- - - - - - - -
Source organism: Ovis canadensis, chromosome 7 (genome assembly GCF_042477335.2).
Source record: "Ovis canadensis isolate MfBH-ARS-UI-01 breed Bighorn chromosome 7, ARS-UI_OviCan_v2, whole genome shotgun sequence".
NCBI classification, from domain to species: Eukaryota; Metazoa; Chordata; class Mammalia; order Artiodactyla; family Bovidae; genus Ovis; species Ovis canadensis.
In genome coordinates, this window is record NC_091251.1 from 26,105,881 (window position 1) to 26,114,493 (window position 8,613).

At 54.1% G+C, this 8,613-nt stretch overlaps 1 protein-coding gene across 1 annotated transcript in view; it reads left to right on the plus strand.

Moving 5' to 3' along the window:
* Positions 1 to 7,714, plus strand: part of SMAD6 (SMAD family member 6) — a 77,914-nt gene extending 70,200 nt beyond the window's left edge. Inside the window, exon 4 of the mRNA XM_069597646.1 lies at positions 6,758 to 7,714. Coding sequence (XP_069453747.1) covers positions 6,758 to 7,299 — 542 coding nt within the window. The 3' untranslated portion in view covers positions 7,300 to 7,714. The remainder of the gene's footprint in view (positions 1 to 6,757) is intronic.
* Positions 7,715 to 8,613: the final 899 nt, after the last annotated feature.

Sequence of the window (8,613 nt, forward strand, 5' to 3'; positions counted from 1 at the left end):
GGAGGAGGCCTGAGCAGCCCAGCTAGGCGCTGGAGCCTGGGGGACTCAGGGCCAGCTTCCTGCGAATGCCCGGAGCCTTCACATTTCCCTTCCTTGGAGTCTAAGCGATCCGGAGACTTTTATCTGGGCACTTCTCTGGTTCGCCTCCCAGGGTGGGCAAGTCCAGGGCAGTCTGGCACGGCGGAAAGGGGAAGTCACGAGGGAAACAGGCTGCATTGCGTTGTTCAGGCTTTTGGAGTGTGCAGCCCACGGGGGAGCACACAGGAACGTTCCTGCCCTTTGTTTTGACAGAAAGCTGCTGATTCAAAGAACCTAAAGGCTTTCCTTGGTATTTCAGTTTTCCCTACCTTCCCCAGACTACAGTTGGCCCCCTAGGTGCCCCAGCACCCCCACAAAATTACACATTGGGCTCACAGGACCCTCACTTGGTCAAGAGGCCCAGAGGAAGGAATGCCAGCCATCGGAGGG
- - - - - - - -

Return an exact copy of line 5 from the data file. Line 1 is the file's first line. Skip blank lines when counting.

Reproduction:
At 54.1% G+C, this 8,613-nt stretch overlaps 1 protein-coding gene across 1 annotated transcript in view; it reads left to right on the plus strand.